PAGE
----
A perianal abscess, anal abscess or anorectal abscess, is a pus-filled boil that develops around the anus, rectum, or perineal region – the area between the genitalia and the anus. It occurs when a blockage or infection occurs in one of the glands in the anus. Abscess surrounds the anus when pus and fluid gather in the anal gland.
Symptoms of this condition typically include discomfort, swelling, and redness in the area of the anus or rectum. Perianal abscesses affect men and women and may develop at any age.
Symptoms of perianal abscess
A perianal abscess typically emerges as a sensitive, swelling boil (resembling a huge pimple) on the skin just outside the anus. It could be bright red, excruciatingly painful, or throbbing nonstop.
An anal abscess may also cause the following symptoms:
- Constant or increased pain around the anus, especially when seated or during bowel movements.
- Pus-like discharge from the anus.
- Redness and swelling around the anus.
- A painful, red, swollen lump or nodule.
- Bowel disorders, such as constipation or cramping.
- Rectal bleeding.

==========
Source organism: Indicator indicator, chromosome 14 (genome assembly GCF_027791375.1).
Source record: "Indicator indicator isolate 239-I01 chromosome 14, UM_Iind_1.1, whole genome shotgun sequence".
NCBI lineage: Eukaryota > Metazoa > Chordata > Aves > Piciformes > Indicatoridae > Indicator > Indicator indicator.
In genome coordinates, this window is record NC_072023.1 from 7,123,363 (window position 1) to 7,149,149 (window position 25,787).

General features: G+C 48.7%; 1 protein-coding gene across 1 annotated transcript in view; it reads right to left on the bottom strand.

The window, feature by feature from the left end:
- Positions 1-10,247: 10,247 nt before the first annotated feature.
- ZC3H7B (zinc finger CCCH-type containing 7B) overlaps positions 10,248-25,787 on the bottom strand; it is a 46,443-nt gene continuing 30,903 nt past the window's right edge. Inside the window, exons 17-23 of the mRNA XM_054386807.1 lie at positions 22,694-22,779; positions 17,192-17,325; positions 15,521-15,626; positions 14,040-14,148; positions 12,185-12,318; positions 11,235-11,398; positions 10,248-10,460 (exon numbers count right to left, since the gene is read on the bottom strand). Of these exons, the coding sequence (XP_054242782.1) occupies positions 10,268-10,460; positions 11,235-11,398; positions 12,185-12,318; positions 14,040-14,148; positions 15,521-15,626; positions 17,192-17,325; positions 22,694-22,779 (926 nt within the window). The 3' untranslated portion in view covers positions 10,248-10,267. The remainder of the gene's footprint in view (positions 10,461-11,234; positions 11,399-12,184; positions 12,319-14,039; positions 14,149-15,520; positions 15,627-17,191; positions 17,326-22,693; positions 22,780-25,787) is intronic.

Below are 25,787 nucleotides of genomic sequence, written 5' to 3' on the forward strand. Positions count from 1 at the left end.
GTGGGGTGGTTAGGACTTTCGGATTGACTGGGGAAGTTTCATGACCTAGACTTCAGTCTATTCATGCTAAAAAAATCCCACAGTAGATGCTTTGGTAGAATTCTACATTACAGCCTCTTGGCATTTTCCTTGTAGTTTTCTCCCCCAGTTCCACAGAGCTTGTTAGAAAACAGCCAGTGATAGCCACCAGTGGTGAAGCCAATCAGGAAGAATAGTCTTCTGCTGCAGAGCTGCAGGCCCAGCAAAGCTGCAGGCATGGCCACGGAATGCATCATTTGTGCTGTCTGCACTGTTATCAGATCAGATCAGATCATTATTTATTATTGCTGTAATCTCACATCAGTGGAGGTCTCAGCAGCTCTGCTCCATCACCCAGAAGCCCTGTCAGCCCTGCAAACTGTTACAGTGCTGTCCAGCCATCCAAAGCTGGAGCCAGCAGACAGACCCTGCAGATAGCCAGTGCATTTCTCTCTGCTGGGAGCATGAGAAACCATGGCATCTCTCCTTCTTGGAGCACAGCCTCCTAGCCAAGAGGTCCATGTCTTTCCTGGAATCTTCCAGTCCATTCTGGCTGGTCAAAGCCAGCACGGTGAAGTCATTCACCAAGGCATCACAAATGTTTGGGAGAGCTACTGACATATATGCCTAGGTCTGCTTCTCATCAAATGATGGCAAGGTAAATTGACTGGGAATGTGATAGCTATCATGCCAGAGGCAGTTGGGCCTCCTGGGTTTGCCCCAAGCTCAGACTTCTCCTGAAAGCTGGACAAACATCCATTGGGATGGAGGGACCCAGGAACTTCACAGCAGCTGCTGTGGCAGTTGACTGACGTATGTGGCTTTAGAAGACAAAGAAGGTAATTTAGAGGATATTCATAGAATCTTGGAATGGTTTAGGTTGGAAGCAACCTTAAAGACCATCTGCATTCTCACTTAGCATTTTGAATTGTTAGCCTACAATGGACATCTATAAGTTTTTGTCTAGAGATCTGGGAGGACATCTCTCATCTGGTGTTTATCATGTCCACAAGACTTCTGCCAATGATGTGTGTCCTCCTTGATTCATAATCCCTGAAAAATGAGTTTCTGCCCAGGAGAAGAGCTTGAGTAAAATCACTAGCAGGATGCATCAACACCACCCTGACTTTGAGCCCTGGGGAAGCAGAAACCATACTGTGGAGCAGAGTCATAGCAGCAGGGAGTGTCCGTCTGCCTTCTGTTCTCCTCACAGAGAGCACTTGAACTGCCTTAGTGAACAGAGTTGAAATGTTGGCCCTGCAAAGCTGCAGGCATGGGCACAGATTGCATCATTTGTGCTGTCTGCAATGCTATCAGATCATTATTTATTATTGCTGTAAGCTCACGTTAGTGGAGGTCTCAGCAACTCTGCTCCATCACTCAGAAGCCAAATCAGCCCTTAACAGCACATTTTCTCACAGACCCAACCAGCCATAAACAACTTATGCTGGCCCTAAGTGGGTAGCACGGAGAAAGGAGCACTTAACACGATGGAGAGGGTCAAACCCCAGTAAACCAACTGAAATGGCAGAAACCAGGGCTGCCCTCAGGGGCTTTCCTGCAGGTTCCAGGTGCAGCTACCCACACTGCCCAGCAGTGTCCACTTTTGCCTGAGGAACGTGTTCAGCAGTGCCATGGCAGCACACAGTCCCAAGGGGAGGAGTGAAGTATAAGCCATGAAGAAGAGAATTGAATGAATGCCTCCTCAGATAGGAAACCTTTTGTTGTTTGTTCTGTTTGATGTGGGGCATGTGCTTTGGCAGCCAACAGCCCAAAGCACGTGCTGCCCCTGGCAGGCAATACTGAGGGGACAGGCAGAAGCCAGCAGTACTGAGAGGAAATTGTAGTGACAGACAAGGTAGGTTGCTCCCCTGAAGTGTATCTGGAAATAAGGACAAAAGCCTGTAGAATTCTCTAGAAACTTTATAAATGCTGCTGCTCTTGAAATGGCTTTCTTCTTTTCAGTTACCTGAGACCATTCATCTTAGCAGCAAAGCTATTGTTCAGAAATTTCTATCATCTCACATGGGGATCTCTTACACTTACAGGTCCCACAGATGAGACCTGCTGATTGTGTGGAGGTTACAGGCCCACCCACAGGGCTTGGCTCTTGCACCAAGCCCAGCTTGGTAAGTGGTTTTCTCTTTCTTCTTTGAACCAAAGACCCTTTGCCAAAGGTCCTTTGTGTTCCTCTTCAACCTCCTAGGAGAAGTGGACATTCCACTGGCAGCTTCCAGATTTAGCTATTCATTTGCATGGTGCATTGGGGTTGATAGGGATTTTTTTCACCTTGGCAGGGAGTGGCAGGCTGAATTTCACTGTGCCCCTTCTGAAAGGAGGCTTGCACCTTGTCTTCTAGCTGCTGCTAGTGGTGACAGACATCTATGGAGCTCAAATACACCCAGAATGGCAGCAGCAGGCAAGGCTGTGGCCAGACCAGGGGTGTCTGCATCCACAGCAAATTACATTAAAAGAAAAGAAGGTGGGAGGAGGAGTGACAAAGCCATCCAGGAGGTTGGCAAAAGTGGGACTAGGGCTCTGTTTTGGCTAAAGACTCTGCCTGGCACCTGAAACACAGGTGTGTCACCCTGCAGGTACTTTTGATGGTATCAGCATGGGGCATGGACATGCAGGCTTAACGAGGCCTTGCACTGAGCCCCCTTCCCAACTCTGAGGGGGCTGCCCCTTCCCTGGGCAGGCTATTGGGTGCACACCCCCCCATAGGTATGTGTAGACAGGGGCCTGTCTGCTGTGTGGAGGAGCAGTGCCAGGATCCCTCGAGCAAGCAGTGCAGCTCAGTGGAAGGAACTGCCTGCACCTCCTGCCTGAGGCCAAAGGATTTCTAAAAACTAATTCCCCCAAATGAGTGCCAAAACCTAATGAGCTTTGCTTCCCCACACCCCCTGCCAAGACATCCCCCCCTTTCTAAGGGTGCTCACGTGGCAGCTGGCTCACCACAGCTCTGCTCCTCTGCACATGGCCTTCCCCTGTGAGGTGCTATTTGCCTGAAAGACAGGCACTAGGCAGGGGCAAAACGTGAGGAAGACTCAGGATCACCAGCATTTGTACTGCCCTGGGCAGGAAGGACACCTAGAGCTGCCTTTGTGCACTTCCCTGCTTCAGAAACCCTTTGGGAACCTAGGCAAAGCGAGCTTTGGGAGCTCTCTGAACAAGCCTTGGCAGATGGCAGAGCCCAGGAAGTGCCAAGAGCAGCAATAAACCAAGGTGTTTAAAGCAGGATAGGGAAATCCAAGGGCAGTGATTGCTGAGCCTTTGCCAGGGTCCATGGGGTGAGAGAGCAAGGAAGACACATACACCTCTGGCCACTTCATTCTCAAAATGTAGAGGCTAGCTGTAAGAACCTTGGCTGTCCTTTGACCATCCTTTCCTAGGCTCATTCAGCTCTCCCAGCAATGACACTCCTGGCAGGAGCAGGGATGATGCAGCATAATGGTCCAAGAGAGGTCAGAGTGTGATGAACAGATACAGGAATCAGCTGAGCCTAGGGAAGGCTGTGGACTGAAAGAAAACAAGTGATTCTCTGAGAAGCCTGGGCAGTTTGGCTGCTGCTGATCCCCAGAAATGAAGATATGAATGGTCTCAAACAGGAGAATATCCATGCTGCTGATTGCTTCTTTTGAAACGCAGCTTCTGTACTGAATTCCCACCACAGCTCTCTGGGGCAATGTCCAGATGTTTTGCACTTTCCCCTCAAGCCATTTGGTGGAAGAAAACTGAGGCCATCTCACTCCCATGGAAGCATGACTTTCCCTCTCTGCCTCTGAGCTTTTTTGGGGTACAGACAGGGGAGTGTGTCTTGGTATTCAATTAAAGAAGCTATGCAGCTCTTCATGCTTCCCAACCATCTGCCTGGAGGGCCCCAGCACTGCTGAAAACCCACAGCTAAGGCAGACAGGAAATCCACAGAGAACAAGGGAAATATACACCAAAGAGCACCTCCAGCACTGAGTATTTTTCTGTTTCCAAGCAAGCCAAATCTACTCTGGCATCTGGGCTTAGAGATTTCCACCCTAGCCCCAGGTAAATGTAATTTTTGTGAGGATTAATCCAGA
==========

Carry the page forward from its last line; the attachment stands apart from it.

- Flu-like symptoms, including fever and chills.
- Tissue irritation near the anus.
- Pain in the lower part of the abdomen.
- A feeling of general unease or exhaustion.
Causes of perianal abscesses
Perianal abscesses are frequently caused by a small organ located inside the anus that releases a fluid that aids in bowel movements. If the organ becomes obstructed, an infection may result in the formation of an abscess. Other contributors to the formation of a perianal abscess include:
- Crohn’s disease.
- Compromised immune system.
- An inflamed anal fissure or an injury in the anal lining.
- Trauma to the area (such as during sexual activity).
- Diseases and disorders affecting the digestive tract.
Diagnosis of perianal abscess
Physical examination is the primary means of diagnosis when dealing with a perianal abscess. The doctor may examine the region visually and palpate (feel) for any lumps or thickening that may indicate an abscess. A rectal exam could be required in certain situations. Additional imaging tests like an ultrasound, MRI, or CT scan may be ordered if the doctor detects a deeper or more complicated abscess.
Treatment of perianal abscess
A perianal abscess typically requires surgical draining as the primary method of treatment. The physician will make a small incision in the abscess and drain the pus under local or total anaesthesia. Inserting a small rubber drain (seton) may be required to ensure continuous drainage.
It’s vital that you maintain the treated area dry and clean after the operation. Warm baths (sitz baths) can help to calm and cure the affected area. It’s also possible that you’ll be prescribed pain medication. Antibiotics may be recommended if the infection is severe or the patient has a compromised immune system.
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